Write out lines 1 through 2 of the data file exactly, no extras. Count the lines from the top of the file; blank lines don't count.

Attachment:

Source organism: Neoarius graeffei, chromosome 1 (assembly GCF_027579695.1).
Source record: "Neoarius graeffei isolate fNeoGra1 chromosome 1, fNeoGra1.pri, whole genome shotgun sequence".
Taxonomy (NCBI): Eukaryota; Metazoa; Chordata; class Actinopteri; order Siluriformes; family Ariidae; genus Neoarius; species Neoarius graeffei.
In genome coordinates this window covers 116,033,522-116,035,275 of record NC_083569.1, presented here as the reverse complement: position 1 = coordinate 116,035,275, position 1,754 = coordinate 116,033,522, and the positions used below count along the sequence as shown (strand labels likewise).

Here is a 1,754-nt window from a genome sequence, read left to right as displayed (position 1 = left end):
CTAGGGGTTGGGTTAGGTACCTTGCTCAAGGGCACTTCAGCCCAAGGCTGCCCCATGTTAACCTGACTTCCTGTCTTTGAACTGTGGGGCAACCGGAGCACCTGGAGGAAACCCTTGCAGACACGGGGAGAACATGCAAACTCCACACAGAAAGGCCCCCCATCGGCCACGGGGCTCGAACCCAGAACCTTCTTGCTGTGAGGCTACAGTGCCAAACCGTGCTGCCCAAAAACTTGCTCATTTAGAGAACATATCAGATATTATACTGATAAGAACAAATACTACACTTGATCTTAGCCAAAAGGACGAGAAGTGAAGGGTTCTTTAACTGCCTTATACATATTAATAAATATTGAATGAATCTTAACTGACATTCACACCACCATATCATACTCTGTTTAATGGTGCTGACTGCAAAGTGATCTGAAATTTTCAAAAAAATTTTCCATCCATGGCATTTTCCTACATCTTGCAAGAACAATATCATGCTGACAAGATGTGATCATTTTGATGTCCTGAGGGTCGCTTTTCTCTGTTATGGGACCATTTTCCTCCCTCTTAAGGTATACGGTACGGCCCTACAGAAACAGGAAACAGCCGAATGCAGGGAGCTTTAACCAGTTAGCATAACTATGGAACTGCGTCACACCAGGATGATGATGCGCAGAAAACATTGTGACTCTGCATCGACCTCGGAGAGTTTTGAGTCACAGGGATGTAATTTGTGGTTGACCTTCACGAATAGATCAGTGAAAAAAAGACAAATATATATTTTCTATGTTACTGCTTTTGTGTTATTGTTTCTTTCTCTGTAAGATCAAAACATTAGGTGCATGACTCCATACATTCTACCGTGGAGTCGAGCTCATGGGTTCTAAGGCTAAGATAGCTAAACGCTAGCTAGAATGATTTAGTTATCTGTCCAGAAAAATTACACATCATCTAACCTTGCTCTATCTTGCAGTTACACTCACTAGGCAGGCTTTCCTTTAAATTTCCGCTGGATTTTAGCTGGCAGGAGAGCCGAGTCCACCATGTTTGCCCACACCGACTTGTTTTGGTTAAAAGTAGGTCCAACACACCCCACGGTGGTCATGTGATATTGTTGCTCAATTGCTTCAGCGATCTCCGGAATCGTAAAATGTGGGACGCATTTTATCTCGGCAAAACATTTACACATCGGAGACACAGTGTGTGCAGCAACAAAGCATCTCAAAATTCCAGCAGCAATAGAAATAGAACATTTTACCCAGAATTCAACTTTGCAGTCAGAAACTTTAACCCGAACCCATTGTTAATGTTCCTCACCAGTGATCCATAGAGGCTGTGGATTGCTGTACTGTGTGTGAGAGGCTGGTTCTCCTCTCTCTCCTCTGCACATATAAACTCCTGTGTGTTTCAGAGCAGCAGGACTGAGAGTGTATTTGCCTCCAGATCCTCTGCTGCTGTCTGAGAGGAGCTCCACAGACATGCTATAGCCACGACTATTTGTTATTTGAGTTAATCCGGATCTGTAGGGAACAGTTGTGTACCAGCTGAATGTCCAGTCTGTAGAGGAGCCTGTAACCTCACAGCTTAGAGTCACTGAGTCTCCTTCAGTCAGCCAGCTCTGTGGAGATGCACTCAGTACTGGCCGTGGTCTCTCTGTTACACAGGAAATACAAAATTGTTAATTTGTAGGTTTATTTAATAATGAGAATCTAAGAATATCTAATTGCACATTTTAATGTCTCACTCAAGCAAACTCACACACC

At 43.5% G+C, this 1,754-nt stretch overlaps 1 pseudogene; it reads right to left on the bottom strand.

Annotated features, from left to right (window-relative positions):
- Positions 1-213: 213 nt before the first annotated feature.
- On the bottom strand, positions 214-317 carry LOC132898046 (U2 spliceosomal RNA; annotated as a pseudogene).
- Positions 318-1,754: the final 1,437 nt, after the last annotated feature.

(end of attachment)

Source organism: Neoarius graeffei, chromosome 1 (assembly GCF_027579695.1).
Source record: "Neoarius graeffei isolate fNeoGra1 chromosome 1, fNeoGra1.pri, whole genome shotgun sequence".